Life in Shadows - Two girls
Flag of Venezuela Latin America and the Caribbean


CARE started work in: 2018

Venezuela ranks 113 out of 189 on the Human Development Index (HDI). CARE International partners with national organizations in Venezuela to support the provision of humanitarian assistance and critical services to vulnerable communities.

What CARE International does in Venezuela

Venezuela is experiencing an unprecedented humanitarian crisis due to political instability and economic collapse. Millions have fled Venezuela in search of safety and a better life in neighboring countries. Millions more remain in Venezuela and need humanitarian assistance. Thousands of children are at risk of dying from malnutrition and people are contracting formerly eradicated diseases such as measles. 

Venezuelan migrants face exploitation, xenophobia, and forced labor, and women and girls face gender-based violence and trafficking.  

In 2018, CARE International began scaling up operations in Latin America to meet growing needs in the region. In partnership with national organizations, we provide cash vouchers and food and nutrition services as well as critical health service referrals and psycho-social support to vulnerable Venezuelans and the communities hosting them in Colombia, Ecuador, and Peru. CARE International also organizes awareness-raising activities around gender-based violence.  

Reach and impact data
Total participants reached in 2023
  • Direct 4,173
  • Women & girls 93%
  • Indirect -
Cumulative impact since 2015
We do not have long-term impact data for this country yet
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Total reach
  • Direct reach:
  • Indirect reach:
  • Impact:


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Please note that the figures in this site may not be the same as those reported to donors or host governments based on different reporting periods. CARE's international aggregated reporting mechanisms always use the Fiscal Year from July to June.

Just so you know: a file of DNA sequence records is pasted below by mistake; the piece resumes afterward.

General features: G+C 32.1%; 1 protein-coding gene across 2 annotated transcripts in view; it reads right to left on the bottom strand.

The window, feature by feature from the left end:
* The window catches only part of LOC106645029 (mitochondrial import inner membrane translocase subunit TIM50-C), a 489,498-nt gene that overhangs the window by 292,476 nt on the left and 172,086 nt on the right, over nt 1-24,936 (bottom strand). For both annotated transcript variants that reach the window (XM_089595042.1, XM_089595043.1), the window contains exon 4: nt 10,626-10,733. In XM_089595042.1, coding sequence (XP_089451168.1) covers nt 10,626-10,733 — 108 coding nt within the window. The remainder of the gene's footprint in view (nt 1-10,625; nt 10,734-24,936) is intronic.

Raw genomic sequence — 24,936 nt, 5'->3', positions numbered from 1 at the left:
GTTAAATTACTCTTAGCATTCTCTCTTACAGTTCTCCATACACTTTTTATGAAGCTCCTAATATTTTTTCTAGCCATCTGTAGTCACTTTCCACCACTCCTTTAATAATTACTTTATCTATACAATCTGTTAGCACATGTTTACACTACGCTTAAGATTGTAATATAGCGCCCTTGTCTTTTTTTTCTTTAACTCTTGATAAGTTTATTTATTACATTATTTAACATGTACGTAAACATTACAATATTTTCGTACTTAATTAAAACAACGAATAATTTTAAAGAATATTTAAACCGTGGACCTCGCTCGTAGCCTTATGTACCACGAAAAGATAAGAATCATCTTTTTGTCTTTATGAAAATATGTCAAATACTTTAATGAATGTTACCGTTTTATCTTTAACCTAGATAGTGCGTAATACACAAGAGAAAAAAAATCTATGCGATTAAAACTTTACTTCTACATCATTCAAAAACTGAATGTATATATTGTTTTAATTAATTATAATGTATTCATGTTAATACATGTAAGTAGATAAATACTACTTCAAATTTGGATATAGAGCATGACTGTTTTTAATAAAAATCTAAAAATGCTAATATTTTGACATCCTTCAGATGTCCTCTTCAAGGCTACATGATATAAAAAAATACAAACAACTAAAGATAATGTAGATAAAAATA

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Related news

Venezuela: Women and girls at greatest risk as thousands escape violence due to military operations in the border zone with Colombia

[Bogotá, Colombia, 07 April 2021] At least 5,500 people from Venezuela had crossed the border between Apure and the Colombian department of Arauca in the last two weeks. They are escaping violent clashes between the Venezuelan military and Colombian irregular armed groups operating in their territory. Women and girls crossing are at risk of gender-based violence or sexual abuse while crossing into Colombia.

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An unequal emergency: Venezuelan women at risk of COVID-19 exploitation / Una emergencia desigual: mujeres venezolanas en riesgo de explotación por COVID-19

The biggest human mobility crisis in the Americas has a particularly serious impact on the lives of Venezuelan women, children and LGBTQI+ people. In a recent CARE rapid gender analysis (RGA) of the refugee and migrant crisis, findings show that the pandemic is ending livelihoods, transport and shelter for Venezuelans, who also lack support from host governments, leaving them even more vulnerable to abuse and exploitation.

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